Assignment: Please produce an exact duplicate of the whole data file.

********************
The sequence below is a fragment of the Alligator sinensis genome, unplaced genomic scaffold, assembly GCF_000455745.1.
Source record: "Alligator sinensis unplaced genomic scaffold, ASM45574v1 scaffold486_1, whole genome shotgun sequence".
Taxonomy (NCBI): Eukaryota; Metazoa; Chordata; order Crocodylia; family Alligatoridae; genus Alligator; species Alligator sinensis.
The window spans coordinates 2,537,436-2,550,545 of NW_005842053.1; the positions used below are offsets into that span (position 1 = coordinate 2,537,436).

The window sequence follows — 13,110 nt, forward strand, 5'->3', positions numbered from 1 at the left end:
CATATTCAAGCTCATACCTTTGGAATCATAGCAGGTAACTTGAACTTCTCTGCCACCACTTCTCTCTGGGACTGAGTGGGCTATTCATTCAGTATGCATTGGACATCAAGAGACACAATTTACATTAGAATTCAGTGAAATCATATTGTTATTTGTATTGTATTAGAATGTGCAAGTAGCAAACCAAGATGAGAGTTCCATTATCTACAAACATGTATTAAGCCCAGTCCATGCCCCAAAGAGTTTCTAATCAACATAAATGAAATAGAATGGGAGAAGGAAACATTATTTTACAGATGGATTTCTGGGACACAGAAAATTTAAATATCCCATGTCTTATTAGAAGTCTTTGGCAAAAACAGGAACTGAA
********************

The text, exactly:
The sequence below is a fragment of the Alligator sinensis genome, unplaced genomic scaffold, assembly GCF_000455745.1.
Source record: "Alligator sinensis unplaced genomic scaffold, ASM45574v1 scaffold486_1, whole genome shotgun sequence".
Taxonomy (NCBI): Eukaryota; Metazoa; Chordata; order Crocodylia; family Alligatoridae; genus Alligator; species Alligator sinensis.
The window spans coordinates 2,537,436-2,550,545 of NW_005842053.1; the positions used below are offsets into that span (position 1 = coordinate 2,537,436).

The window sequence follows — 13,110 nt, forward strand, 5'->3', positions numbered from 1 at the left end:
CATATTCAAGCTCATACCTTTGGAATCATAGCAGGTAACTTGAACTTCTCTGCCACCACTTCTCTCTGGGACTGAGTGGGCTATTCATTCAGTATGCATTGGACATCAAGAGACACAATTTACATTAGAATTCAGTGAAATCATATTGTTATTTGTATTGTATTAGAATGTGCAAGTAGCAAACCAAGATGAGAGTTCCATTATCTACAAACATGTATTAAGCCCAGTCCATGCCCCAAAGAGTTTCTAATCAACATAAATGAAATAGAATGGGAGAAGGAAACATTATTTTACAGATGGATTTCTGGGACACAGAAAATTTAAATATCCCATGTCTTATTAGAAGTCTTTGGCAAAAACAGGAACTGAA